Returns to education have received much attention from scholars as well as policy makers and the media. It is a well-established fact that educational attainment improves employability and wages and that university graduates better than their less educated counterparts. However, the educational expansion rises the importance of the horizontal dimension in explaining social stratification. The field of study has proved to be an important factor for graduates’ labor market performance in many countries. This paper discusses the differences in the labor market outcomes in early careers of graduates of various disciplines in Poland where the topic has been hotly debated for many years but remained under researched. We use data from the second measurement of the recently established Polish National Graduate Tracking System (ELA). The system uses administrative data exported from the national register of students and graduates as well as monthly records on employment status and earnings fetched from the Social Insurance Institution registers. The data cover entire population of recent higher education graduates in Poland and enables tracking for twenty-one months after graduation. We focus particularly on the fields of Science, Technology, Engineering, and Mathematics which are presumed to lead to the best labor market positions. We demonstrate that, contrary to popular opinion, only some of the STEM disciplines give their graduates an edge on the labor market while the rest struggle to achieve results comparable with those of graduates of Humanities and Social Sciences.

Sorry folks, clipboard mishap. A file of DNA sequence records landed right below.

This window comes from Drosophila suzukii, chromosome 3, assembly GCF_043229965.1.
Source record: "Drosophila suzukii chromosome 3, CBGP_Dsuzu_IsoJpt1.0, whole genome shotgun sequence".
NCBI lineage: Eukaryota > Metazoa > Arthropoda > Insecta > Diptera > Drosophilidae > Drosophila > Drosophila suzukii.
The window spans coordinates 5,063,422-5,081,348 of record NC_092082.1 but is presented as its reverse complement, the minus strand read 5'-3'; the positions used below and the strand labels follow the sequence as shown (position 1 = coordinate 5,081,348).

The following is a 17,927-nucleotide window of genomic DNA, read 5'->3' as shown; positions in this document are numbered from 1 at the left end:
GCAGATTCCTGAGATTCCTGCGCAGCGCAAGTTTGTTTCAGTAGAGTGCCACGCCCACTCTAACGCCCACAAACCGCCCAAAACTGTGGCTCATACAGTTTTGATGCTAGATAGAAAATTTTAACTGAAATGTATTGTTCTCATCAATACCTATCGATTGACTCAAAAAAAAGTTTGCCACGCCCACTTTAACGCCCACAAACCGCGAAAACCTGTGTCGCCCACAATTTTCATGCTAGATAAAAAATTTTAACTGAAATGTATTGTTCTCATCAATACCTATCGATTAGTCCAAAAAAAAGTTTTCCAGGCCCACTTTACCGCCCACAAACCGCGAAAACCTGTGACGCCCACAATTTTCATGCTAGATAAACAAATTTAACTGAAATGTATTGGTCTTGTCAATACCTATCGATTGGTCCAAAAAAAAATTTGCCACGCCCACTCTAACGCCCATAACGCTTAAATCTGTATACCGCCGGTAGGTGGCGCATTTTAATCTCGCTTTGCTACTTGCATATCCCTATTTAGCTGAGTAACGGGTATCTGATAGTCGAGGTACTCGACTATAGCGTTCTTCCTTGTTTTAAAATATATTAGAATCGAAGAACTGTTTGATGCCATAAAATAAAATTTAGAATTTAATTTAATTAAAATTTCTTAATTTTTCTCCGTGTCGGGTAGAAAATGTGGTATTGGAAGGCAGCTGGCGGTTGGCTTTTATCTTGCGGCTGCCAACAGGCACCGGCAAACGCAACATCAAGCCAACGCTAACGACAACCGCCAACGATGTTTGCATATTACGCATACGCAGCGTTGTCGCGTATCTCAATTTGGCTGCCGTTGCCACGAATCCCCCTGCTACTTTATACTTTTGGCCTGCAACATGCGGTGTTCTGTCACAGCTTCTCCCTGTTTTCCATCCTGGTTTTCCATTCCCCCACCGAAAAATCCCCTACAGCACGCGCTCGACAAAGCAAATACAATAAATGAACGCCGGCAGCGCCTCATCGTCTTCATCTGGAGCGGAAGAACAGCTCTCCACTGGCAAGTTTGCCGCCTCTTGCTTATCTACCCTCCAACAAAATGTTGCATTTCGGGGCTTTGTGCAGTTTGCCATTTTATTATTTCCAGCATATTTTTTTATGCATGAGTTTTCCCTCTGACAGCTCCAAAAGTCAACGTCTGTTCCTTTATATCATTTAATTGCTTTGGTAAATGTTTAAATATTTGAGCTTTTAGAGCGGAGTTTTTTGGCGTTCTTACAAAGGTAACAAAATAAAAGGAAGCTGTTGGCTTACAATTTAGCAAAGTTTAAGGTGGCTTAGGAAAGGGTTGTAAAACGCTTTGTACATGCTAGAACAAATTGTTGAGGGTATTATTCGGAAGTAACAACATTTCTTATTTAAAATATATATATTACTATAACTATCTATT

November 13, 2017
Research and Occasional Papers Series (ROPS)